Belonging and inclusion are the themes which bind together this offering of short stories and poems from The Whole Kahani, a collective of award-winning female writers of British-Asian origin. The preface, written by Preti Taneja, acclaimed author of We That Are Young, outlines the mission statement of the collective, whose name translates as “the full story”. Taneja argues that in mainstream Western media, women from minority communities are generally portrayed in two-dimension. South Asian women are particularly stereotyped as “docile, servile, perfect daughters, sisters, brides and mothers: sensual not sexual, good for nothing but to be handmaids to patriarchy by making sons.” This is, Taneja writes, a myth, perpetuated by a dominant culture (both in the East and the West) which uses such narratives to reinforce the status quo. The collection is targeted at upsetting that “single story” by presenting alternative perspectives and atypical characters, as well as showcasing the female authors and poets who create them.
The writing that follows focuses on a range of characters (male and female) attempting to find their place in the world. Some are immigrants trying to build a life in Britain while others struggle to return “home” to India from UK. In other stories, natives find their own culture alien or battle to reconcile the past with the present. Wanting to fit in or belong, either to a culture or at least another human being, is a shared concern. This is most poignantly demonstrated in “This Can Be Mine” by Mona Dash when her heroine is touched by a kind gesture of a fellow traveller on the London Underground. She writes:
On the platform, she looks back, wondering if he’s looking at her, but his head is bent, back in his own world. Everyone in their own worlds. Everyone belonging.
While several stories reveal the discomfort of being in the hinterland between East and West, others suggest that it may actually be liberating. For example, in “Lost and Found” by Shibani Lal, Londoner Nik finally embraces her Indian heritage and derives strength from calling herself by her real name, Nikhila. Meanwhile, in her poem, “Implications”, Mona Dash writes of being not between cultures but on a point (“intersectionality”) where they merge. Much like a Venn diagram, she can find uniting commonalities, not divisive differences.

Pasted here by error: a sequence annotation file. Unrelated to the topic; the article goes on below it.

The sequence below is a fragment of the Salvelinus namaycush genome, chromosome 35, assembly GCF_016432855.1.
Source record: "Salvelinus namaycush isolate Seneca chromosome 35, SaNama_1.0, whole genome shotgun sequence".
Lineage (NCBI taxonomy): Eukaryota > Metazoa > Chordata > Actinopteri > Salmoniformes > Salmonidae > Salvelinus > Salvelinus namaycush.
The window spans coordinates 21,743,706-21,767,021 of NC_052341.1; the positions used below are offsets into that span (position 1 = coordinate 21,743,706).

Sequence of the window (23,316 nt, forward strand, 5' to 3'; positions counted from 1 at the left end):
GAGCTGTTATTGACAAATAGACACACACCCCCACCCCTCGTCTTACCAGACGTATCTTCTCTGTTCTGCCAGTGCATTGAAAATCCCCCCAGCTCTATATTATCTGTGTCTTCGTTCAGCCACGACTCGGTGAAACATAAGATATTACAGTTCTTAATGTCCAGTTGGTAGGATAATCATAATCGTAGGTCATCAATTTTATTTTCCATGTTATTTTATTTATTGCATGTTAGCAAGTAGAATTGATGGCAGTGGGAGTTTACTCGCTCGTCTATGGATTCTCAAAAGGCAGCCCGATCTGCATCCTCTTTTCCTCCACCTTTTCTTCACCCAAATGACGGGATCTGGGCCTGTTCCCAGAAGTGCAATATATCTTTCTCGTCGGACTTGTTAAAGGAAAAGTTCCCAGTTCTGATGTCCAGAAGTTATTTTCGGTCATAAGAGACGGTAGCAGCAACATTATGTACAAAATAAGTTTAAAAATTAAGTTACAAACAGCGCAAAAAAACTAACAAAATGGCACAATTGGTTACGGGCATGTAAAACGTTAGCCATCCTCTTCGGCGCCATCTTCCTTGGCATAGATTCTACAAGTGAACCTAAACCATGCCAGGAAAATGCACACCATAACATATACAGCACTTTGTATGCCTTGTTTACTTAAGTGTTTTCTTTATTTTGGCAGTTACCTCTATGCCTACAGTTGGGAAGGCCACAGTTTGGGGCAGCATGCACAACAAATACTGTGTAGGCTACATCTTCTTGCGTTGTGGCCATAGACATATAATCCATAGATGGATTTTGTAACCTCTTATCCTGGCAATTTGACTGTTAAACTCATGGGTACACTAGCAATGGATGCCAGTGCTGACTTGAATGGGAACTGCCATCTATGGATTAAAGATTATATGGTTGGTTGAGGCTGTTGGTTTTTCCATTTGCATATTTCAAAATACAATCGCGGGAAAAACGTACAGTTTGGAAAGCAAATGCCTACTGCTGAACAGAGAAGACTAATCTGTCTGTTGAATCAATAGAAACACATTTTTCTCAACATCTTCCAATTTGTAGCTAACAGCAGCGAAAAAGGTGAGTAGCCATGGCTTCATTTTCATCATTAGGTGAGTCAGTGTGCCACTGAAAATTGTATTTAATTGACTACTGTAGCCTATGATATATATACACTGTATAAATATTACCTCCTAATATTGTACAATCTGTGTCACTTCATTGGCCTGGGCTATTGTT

The book is most successful when it finds such universals. A fine illustration is “Living with the Dead” by Nadia Kabir Barb, which explores attitudes to death and burial. Its conclusion is that death sees no religious differences and treats everyone the same—fatally. The opportunities which life presents, therefore, should not be allowed to pass by.
Another perceptive tale is “Natural Accents”, also by Mona Dash, which imagines the outcome of being able to change an accent merely by inserting a chip into the voice box. The experiences of the patient, Renuka, highlight and question the prejudice surrounding accent not just in English but the Indian languages and beyond.
Other writers also choose to reflect on the notion of “in between”. Radika Kapur, in her story “Inbetween”, sees it as an opportunity for self-reinvention and celebration, prizing it as a space for deeper self-knowledge through learning to “be comfortable with being, just being, without being something.”
The collection ends, however, on a different tone. Reshma Ruia’s poem “Dinner party in the Home Counties” is a rallying call to other unheard voices for inclusion. Her narrator stakes a claim to the creative mainstream and refuses to be sidelined as “minority alternative arts”. May We Borrow Your Country might be one step on the way to that goal.
Jane Wallace is a Hong Kong-born journalist and author living in London.